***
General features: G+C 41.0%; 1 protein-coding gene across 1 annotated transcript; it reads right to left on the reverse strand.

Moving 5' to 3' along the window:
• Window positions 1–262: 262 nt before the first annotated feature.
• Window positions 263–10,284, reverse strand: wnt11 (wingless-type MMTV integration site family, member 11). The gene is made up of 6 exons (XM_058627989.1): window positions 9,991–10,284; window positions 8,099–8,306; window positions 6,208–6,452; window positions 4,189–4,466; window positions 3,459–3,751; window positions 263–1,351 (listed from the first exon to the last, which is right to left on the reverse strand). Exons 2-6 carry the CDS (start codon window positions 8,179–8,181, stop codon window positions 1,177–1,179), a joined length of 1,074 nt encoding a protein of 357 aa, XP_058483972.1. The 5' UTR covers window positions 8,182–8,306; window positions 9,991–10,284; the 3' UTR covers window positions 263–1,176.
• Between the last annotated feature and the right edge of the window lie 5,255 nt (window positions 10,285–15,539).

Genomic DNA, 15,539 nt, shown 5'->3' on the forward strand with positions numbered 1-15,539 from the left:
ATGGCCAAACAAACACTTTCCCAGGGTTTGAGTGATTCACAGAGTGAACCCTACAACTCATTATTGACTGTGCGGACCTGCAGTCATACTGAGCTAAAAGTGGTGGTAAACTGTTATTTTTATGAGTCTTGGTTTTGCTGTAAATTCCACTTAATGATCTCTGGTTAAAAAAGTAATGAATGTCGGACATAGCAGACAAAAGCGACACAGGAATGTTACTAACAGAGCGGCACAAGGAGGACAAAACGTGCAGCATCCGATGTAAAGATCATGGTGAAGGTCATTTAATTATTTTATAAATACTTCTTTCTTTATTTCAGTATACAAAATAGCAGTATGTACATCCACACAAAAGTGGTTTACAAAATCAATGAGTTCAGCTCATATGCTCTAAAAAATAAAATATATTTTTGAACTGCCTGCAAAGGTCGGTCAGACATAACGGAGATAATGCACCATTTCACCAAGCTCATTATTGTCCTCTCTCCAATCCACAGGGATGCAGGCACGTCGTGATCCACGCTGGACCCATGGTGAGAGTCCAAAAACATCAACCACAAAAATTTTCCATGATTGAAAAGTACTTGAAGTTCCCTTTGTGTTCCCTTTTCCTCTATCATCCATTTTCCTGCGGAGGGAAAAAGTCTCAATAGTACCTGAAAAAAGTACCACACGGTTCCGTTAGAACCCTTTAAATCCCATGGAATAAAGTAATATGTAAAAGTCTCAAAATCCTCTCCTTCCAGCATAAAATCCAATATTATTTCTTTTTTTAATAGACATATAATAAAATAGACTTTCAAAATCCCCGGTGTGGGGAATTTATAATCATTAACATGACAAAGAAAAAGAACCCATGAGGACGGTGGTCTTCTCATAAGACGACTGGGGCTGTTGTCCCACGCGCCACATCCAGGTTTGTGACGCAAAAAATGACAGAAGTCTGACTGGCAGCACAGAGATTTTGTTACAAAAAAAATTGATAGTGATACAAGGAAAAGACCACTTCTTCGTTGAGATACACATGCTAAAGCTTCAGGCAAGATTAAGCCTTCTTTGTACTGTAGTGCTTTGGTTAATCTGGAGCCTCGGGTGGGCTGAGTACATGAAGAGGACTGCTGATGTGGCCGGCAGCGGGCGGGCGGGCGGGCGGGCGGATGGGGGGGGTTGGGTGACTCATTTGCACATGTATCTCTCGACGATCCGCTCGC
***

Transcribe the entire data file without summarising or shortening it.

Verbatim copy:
General features: G+C 41.0%; 1 protein-coding gene across 1 annotated transcript; it reads right to left on the reverse strand.

Moving 5' to 3' along the window:
• Window positions 1–262: 262 nt before the first annotated feature.
• Window positions 263–10,284, reverse strand: wnt11 (wingless-type MMTV integration site family, member 11). The gene is made up of 6 exons (XM_058627989.1): window positions 9,991–10,284; window positions 8,099–8,306; window positions 6,208–6,452; window positions 4,189–4,466; window positions 3,459–3,751; window positions 263–1,351 (listed from the first exon to the last, which is right to left on the reverse strand). Exons 2-6 carry the CDS (start codon window positions 8,179–8,181, stop codon window positions 1,177–1,179), a joined length of 1,074 nt encoding a protein of 357 aa, XP_058483972.1. The 5' UTR covers window positions 8,182–8,306; window positions 9,991–10,284; the 3' UTR covers window positions 263–1,176.
• Between the last annotated feature and the right edge of the window lie 5,255 nt (window positions 10,285–15,539).

Genomic DNA, 15,539 nt, shown 5'->3' on the forward strand with positions numbered 1-15,539 from the left:
ATGGCCAAACAAACACTTTCCCAGGGTTTGAGTGATTCACAGAGTGAACCCTACAACTCATTATTGACTGTGCGGACCTGCAGTCATACTGAGCTAAAAGTGGTGGTAAACTGTTATTTTTATGAGTCTTGGTTTTGCTGTAAATTCCACTTAATGATCTCTGGTTAAAAAAGTAATGAATGTCGGACATAGCAGACAAAAGCGACACAGGAATGTTACTAACAGAGCGGCACAAGGAGGACAAAACGTGCAGCATCCGATGTAAAGATCATGGTGAAGGTCATTTAATTATTTTATAAATACTTCTTTCTTTATTTCAGTATACAAAATAGCAGTATGTACATCCACACAAAAGTGGTTTACAAAATCAATGAGTTCAGCTCATATGCTCTAAAAAATAAAATATATTTTTGAACTGCCTGCAAAGGTCGGTCAGACATAACGGAGATAATGCACCATTTCACCAAGCTCATTATTGTCCTCTCTCCAATCCACAGGGATGCAGGCACGTCGTGATCCACGCTGGACCCATGGTGAGAGTCCAAAAACATCAACCACAAAAATTTTCCATGATTGAAAAGTACTTGAAGTTCCCTTTGTGTTCCCTTTTCCTCTATCATCCATTTTCCTGCGGAGGGAAAAAGTCTCAATAGTACCTGAAAAAAGTACCACACGGTTCCGTTAGAACCCTTTAAATCCCATGGAATAAAGTAATATGTAAAAGTCTCAAAATCCTCTCCTTCCAGCATAAAATCCAATATTATTTCTTTTTTTAATAGACATATAATAAAATAGACTTTCAAAATCCCCGGTGTGGGGAATTTATAATCATTAACATGACAAAGAAAAAGAACCCATGAGGACGGTGGTCTTCTCATAAGACGACTGGGGCTGTTGTCCCACGCGCCACATCCAGGTTTGTGACGCAAAAAATGACAGAAGTCTGACTGGCAGCACAGAGATTTTGTTACAAAAAAAATTGATAGTGATACAAGGAAAAGACCACTTCTTCGTTGAGATACACATGCTAAAGCTTCAGGCAAGATTAAGCCTTCTTTGTACTGTAGTGCTTTGGTTAATCTGGAGCCTCGGGTGGGCTGAGTACATGAAGAGGACTGCTGATGTGGCCGGCAGCGGGCGGGCGGGCGGGCGGGCGGATGGGGGGGGTTGGGTGACTCATTTGCACATGTATCTCTCGACGATCCGCTCGC